Freshmen advised to pursue their interests and solve world's problems

Freshmen clipped weeds and cleaned along the banks of the Charles River in Boston on Sept. 3 as part of the annual community service event CityDays. <a onclick="MM_openBrWindow('frosh-citydays-enlarged.html','','width=509, height=583')">
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MIT faculty advised freshmen yesterday (Sept. 1) to pursue their personal educational interests, then use what they learn to help the world.

President Charles M. Vest welcomed his 15th freshman class to MIT during the annual freshman convocation in Kresge Auditorium by encouraging the students to use their knowledge of science and engineering to tackle society's biggest problems.

"Develop your individual talents but also please look beyond yourselves," Vest said. "Master your disciplines, but think creatively about their applications."

"We live in a world that is dangerous but full of hope, a world that is increasingly dependent on science and technology and defined by advances in science and technology. Foremost in our minds these days is peace and security. But it is a time for optimism, not a time to get mired down in problems and fears. It is a time to take on the challenges," Vest said.

Striking a more personal note was Professor David Mindell, who showed slides from some of his deep sea archaeological voyages and encouraged the frosh to make their education conform to their real interests. "Doing what you love is the essence of a great education," said Mindell, the Dibner Associate Professor of the History of Engineering and Manufacturing in MIT's Science, Technology and Society Program, and an associate professor in the Systems Engineering Division. "Don't feel constrained by how people have done things in the past."

Mindell entered Yale as a freshman 21 years ago with the intention of majoring in electrical engineering. And he did. But during his freshman year one of his mentors helped him to realize that a focus on engineering didn't preclude learning more about his other passion--literature. So Mindell took a double major ("the single most important decision of my career") and wrote his senior thesis on Thomas Pynchon's "Gravity's Rainbow." A key metaphor of that post-modern novel is based in engineering, said Mindell, who just happened to have the education to recognize it.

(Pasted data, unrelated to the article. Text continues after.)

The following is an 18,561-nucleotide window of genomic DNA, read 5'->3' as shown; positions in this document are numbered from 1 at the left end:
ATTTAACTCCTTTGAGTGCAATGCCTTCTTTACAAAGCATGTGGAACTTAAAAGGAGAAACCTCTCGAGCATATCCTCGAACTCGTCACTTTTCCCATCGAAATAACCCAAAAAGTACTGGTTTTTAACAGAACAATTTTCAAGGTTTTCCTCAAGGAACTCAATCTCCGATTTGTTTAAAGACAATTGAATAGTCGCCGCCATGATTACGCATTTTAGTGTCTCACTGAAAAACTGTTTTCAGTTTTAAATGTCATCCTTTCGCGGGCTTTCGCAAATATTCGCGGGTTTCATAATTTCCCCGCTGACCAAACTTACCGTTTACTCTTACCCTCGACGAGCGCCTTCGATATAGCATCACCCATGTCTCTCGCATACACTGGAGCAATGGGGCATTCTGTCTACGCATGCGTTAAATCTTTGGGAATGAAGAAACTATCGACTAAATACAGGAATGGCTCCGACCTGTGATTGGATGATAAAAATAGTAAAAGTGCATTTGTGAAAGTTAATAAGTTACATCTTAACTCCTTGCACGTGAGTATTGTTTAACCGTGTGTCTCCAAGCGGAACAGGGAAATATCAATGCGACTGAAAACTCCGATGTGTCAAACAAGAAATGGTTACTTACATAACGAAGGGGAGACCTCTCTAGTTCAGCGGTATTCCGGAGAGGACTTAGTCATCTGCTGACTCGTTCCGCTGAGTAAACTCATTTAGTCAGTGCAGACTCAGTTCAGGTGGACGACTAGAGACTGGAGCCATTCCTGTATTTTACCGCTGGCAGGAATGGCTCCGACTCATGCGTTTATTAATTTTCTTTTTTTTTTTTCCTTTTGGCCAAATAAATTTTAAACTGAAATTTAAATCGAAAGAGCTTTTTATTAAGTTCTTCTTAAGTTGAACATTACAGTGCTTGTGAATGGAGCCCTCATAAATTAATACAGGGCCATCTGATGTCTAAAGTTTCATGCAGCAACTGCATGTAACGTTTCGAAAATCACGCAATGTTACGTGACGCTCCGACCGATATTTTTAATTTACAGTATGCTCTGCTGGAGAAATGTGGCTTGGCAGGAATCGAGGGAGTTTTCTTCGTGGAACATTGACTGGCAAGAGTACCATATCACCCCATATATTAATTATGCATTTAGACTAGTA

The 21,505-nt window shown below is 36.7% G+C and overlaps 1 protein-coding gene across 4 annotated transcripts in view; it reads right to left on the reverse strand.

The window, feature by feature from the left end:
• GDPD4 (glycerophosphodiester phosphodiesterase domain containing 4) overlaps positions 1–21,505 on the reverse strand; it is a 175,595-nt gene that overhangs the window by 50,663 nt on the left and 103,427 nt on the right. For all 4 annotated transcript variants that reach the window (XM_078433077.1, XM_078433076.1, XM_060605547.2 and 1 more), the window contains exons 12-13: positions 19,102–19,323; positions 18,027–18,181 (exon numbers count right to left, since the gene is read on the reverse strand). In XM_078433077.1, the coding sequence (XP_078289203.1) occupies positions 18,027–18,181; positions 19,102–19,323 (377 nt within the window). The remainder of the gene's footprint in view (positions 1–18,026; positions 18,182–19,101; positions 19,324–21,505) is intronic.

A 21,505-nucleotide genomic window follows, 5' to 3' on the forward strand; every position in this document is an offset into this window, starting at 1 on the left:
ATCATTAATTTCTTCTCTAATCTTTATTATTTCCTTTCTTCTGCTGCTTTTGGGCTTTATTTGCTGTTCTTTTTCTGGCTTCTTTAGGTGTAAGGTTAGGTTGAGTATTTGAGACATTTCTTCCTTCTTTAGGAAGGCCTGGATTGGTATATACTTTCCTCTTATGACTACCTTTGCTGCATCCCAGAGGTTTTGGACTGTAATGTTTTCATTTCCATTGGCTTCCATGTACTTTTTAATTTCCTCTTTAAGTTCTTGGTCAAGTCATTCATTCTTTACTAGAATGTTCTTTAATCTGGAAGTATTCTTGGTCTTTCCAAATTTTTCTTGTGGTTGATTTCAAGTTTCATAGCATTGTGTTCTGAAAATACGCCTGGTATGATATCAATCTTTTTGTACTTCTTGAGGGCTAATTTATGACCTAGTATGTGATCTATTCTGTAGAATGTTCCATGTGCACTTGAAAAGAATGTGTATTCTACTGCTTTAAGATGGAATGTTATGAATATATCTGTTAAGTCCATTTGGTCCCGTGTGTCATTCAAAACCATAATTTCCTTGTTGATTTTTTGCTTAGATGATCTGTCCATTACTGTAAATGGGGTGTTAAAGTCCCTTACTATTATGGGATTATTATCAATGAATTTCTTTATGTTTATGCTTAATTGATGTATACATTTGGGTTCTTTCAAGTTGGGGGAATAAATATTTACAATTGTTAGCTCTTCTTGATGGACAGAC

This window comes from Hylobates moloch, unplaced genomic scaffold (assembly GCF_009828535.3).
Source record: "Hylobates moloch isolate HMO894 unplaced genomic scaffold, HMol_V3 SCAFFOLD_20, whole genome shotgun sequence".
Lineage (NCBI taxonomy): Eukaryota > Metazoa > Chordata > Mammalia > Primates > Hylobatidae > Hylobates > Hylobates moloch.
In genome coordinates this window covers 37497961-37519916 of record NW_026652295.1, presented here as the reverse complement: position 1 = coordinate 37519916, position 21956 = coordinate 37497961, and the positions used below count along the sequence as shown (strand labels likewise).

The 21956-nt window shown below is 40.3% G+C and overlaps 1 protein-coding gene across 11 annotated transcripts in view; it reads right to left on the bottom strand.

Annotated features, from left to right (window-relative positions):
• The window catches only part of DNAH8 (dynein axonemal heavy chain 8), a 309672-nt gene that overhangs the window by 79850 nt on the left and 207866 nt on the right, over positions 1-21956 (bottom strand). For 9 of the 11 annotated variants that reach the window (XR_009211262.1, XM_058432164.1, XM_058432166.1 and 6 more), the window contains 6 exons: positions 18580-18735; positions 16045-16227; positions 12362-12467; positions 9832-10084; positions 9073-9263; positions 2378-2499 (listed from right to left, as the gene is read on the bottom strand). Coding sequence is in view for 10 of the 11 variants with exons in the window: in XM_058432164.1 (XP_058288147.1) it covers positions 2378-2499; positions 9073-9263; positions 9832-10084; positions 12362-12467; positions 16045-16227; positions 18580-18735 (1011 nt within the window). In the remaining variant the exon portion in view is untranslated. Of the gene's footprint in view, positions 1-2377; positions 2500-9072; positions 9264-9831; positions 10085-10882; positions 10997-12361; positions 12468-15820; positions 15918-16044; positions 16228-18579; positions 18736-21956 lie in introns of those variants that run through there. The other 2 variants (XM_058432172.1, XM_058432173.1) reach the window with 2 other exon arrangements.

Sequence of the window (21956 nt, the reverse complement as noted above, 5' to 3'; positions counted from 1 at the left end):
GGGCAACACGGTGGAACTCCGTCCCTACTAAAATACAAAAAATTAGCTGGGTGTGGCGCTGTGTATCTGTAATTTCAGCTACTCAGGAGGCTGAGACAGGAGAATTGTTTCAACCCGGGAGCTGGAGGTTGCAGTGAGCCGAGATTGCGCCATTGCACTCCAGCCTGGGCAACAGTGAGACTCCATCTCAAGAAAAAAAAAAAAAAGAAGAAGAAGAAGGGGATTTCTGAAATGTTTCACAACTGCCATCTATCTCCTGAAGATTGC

Now he looks at the ways that technology affects our world. And he uses his electrical engineering background to develop underwater robots and sonar technologies to map out ancient shipwrecks at the bottom of the ocean floor.

His second piece of advice was to develop relationships with mentors.

"The quality of your relationships with your mentors will determine the value of your education," he said, repeating the statement for emphasis. "Each semester, get to know at least one researcher or professor as a person and let him or her get to know you. How? Just appear on their doorstep and knock on the door."

Class of 2008 by the numbers

2008: 10,466
2007: 10,549

2008: 1,665
2007: 1,735

2008: 1,081
2007: 1,021

2008: 65%
2007: 59%

2008: 622
2007: 560

2008: 459
2007: 461

Percentage of Women
2008: 42%
2007: 45%

No. of States and D.C.
2008: 51
2007: 50

Countries and territories
2008: 60
2007: 48

Class of 2008:
African American - 6%
Asian American - 26%
Hispanic - 12%
Native American - 2%
White/Caucasian - 35%
Other/no response - 13%
International students - 7%

A version of this article appeared in MIT Tech Talk on September 15, 2004 (download PDF).

Topics: Faculty, Students


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